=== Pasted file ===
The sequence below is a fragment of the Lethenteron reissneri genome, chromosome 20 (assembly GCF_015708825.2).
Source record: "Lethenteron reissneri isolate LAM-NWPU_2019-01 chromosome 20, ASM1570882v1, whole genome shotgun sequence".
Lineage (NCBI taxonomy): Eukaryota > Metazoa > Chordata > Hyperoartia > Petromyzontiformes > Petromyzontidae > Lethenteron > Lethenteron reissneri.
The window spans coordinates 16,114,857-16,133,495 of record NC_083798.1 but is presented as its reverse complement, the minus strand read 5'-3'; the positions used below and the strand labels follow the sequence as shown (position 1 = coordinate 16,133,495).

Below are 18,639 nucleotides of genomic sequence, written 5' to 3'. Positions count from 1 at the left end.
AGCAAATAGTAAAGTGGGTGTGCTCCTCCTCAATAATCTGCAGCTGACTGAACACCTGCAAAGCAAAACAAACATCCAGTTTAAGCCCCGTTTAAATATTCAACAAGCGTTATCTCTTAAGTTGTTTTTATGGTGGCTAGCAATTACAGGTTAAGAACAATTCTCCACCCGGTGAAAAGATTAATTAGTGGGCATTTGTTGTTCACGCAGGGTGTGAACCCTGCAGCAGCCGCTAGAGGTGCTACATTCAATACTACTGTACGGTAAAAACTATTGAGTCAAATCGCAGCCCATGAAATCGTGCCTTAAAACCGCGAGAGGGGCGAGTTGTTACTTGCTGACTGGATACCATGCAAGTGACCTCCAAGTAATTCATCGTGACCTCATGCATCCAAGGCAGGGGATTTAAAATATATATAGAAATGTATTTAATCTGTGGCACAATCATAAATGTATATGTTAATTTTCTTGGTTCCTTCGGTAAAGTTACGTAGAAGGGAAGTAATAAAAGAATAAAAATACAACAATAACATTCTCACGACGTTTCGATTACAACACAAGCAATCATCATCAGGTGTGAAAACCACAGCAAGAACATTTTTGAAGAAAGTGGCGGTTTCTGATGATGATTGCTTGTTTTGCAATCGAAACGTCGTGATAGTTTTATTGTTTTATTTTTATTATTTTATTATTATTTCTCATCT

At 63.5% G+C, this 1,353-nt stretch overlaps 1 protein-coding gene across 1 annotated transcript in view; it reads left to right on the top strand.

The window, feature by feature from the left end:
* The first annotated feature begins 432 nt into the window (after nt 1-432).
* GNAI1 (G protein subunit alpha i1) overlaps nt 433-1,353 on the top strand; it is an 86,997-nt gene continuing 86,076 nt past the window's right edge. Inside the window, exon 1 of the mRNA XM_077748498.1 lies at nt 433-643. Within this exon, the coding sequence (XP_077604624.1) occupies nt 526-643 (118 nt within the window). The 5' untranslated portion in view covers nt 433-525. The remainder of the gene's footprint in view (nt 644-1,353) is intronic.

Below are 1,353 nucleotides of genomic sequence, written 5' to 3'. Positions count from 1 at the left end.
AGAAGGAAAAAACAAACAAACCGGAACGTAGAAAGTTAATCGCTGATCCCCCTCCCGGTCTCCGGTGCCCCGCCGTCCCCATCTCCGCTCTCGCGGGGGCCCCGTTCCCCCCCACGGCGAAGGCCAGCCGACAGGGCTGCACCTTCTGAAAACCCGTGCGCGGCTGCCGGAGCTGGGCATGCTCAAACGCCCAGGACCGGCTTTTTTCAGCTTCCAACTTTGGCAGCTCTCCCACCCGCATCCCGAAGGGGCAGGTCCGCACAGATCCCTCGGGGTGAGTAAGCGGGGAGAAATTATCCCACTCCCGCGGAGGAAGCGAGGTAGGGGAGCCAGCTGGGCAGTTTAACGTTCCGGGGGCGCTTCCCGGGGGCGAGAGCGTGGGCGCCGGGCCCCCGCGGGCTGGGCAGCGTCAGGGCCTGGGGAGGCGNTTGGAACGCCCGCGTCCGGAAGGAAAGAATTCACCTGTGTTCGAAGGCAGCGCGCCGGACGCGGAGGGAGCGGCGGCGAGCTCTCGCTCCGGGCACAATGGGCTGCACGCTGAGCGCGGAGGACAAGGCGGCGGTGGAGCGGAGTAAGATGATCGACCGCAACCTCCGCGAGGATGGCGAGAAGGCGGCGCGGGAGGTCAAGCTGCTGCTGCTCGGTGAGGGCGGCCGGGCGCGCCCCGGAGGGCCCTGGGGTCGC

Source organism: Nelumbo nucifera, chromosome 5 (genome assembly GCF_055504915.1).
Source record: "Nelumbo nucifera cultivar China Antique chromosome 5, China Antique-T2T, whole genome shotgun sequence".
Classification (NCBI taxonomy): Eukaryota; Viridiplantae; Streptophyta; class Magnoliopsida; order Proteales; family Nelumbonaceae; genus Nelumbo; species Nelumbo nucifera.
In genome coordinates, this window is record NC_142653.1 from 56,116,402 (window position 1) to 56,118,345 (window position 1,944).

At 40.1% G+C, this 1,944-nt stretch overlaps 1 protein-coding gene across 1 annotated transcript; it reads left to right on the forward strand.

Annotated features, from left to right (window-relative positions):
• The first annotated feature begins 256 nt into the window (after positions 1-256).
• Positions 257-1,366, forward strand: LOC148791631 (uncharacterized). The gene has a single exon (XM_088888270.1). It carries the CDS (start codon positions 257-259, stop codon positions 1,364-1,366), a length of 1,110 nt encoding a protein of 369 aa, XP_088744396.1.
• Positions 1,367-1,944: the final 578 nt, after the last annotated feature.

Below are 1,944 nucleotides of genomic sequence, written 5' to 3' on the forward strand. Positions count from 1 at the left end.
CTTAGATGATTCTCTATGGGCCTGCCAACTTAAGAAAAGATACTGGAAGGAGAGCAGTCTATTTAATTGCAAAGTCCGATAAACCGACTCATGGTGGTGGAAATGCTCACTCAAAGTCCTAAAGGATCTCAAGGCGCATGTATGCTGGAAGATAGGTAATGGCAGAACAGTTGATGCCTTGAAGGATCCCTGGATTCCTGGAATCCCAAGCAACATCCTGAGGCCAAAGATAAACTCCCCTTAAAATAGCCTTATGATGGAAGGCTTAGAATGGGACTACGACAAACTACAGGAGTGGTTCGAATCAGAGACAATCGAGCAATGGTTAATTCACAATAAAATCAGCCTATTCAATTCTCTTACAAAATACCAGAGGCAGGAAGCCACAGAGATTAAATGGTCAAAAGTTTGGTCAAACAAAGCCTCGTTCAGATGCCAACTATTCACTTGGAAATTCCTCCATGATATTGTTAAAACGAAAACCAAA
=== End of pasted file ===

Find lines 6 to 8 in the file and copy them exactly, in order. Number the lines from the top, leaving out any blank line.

AGCAAATAGTAAAGTGGGTGTGCTCCTCCTCAATAATCTGCAGCTGACTGAACACCTGCAAAGCAAAACAAACATCCAGTTTAAGCCCCGTTTAAATATTCAACAAGCGTTATCTCTTAAGTTGTTTTTATGGTGGCTAGCAATTACAGGTTAAGAACAATTCTCCACCCGGTGAAAAGATTAATTAGTGGGCATTTGTTGTTCACGCAGGGTGTGAACCCTGCAGCAGCCGCTAGAGGTGCTACATTCAATACTACTGTACGGTAAAAACTATTGAGTCAAATCGCAGCCCATGAAATCGTGCCTTAAAACCGCGAGAGGGGCGAGTTGTTACTTGCTGACTGGATACCATGCAAGTGACCTCCAAGTAATTCATCGTGACCTCATGCATCCAAGGCAGGGGATTTAAAATATATATAGAAATGTATTTAATCTGTGGCACAATCATAAATGTATATGTTAATTTTCTTGGTTCCTTCGGTAAAGTTACGTAGAAGGGAAGTAATAAAAGAATAAAAATACAACAATAACATTCTCACGACGTTTCGATTACAACACAAGCAATCATCATCAGGTGTGAAAACCACAGCAAGAACATTTTTGAAGAAAGTGGCGGTTTCTGATGATGATTGCTTGTTTTGCAATCGAAACGTCGTGATAGTTTTATTGTTTTATTTTTATTATTTTATTATTATTTCTCATCT

At 63.5% G+C, this 1,353-nt stretch overlaps 1 protein-coding gene across 1 annotated transcript in view; it reads left to right on the top strand.

The window, feature by feature from the left end: